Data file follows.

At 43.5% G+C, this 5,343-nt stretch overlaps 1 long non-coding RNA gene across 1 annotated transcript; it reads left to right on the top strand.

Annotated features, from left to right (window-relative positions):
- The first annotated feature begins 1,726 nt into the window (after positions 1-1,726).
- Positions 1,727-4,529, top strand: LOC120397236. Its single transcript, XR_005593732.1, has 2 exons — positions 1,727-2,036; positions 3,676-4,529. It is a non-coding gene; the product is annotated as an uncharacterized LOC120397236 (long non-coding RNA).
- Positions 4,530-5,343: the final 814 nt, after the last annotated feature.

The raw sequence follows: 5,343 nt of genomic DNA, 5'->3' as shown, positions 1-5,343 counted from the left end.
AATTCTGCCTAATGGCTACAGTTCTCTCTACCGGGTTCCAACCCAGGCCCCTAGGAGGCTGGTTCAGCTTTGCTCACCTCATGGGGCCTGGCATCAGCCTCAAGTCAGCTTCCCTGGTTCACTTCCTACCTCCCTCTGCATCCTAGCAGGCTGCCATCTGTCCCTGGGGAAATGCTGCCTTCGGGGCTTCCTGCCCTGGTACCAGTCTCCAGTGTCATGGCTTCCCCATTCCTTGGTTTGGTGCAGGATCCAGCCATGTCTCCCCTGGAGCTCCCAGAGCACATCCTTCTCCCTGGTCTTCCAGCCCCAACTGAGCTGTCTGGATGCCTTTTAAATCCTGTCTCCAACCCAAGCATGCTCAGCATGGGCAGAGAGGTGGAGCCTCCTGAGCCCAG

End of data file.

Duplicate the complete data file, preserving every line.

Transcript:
At 43.5% G+C, this 5,343-nt stretch overlaps 1 long non-coding RNA gene across 1 annotated transcript; it reads left to right on the top strand.

Annotated features, from left to right (window-relative positions):
- The first annotated feature begins 1,726 nt into the window (after positions 1-1,726).
- Positions 1,727-4,529, top strand: LOC120397236. Its single transcript, XR_005593732.1, has 2 exons — positions 1,727-2,036; positions 3,676-4,529. It is a non-coding gene; the product is annotated as an uncharacterized LOC120397236 (long non-coding RNA).
- Positions 4,530-5,343: the final 814 nt, after the last annotated feature.

The raw sequence follows: 5,343 nt of genomic DNA, 5'->3' as shown, positions 1-5,343 counted from the left end.
AATTCTGCCTAATGGCTACAGTTCTCTCTACCGGGTTCCAACCCAGGCCCCTAGGAGGCTGGTTCAGCTTTGCTCACCTCATGGGGCCTGGCATCAGCCTCAAGTCAGCTTCCCTGGTTCACTTCCTACCTCCCTCTGCATCCTAGCAGGCTGCCATCTGTCCCTGGGGAAATGCTGCCTTCGGGGCTTCCTGCCCTGGTACCAGTCTCCAGTGTCATGGCTTCCCCATTCCTTGGTTTGGTGCAGGATCCAGCCATGTCTCCCCTGGAGCTCCCAGAGCACATCCTTCTCCCTGGTCTTCCAGCCCCAACTGAGCTGTCTGGATGCCTTTTAAATCCTGTCTCCAACCCAAGCATGCTCAGCATGGGCAGAGAGGTGGAGCCTCCTGAGCCCAG